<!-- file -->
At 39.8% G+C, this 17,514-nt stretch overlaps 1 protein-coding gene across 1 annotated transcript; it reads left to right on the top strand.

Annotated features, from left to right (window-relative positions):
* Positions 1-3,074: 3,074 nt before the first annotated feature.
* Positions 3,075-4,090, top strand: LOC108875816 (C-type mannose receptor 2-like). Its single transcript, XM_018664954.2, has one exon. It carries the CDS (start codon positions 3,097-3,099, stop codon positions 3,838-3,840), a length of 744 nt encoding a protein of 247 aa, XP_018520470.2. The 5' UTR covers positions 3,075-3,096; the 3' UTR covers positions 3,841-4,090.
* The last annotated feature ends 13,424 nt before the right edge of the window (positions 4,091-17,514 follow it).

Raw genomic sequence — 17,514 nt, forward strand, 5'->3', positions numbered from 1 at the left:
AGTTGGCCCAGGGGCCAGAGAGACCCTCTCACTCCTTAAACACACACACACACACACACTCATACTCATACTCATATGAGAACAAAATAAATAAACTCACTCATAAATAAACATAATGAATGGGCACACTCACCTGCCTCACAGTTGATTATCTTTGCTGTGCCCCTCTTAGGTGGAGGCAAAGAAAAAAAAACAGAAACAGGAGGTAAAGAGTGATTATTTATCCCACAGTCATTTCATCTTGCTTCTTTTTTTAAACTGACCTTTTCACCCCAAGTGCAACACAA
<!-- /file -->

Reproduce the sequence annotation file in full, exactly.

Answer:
At 39.8% G+C, this 17,514-nt stretch overlaps 1 protein-coding gene across 1 annotated transcript; it reads left to right on the top strand.

Annotated features, from left to right (window-relative positions):
* Positions 1-3,074: 3,074 nt before the first annotated feature.
* Positions 3,075-4,090, top strand: LOC108875816 (C-type mannose receptor 2-like). Its single transcript, XM_018664954.2, has one exon. It carries the CDS (start codon positions 3,097-3,099, stop codon positions 3,838-3,840), a length of 744 nt encoding a protein of 247 aa, XP_018520470.2. The 5' UTR covers positions 3,075-3,096; the 3' UTR covers positions 3,841-4,090.
* The last annotated feature ends 13,424 nt before the right edge of the window (positions 4,091-17,514 follow it).

Raw genomic sequence — 17,514 nt, forward strand, 5'->3', positions numbered from 1 at the left:
AGTTGGCCCAGGGGCCAGAGAGACCCTCTCACTCCTTAAACACACACACACACACACACTCATACTCATACTCATATGAGAACAAAATAAATAAACTCACTCATAAATAAACATAATGAATGGGCACACTCACCTGCCTCACAGTTGATTATCTTTGCTGTGCCCCTCTTAGGTGGAGGCAAAGAAAAAAAAACAGAAACAGGAGGTAAAGAGTGATTATTTATCCCACAGTCATTTCATCTTGCTTCTTTTTTTAAACTGACCTTTTCACCCCAAGTGCAACACAA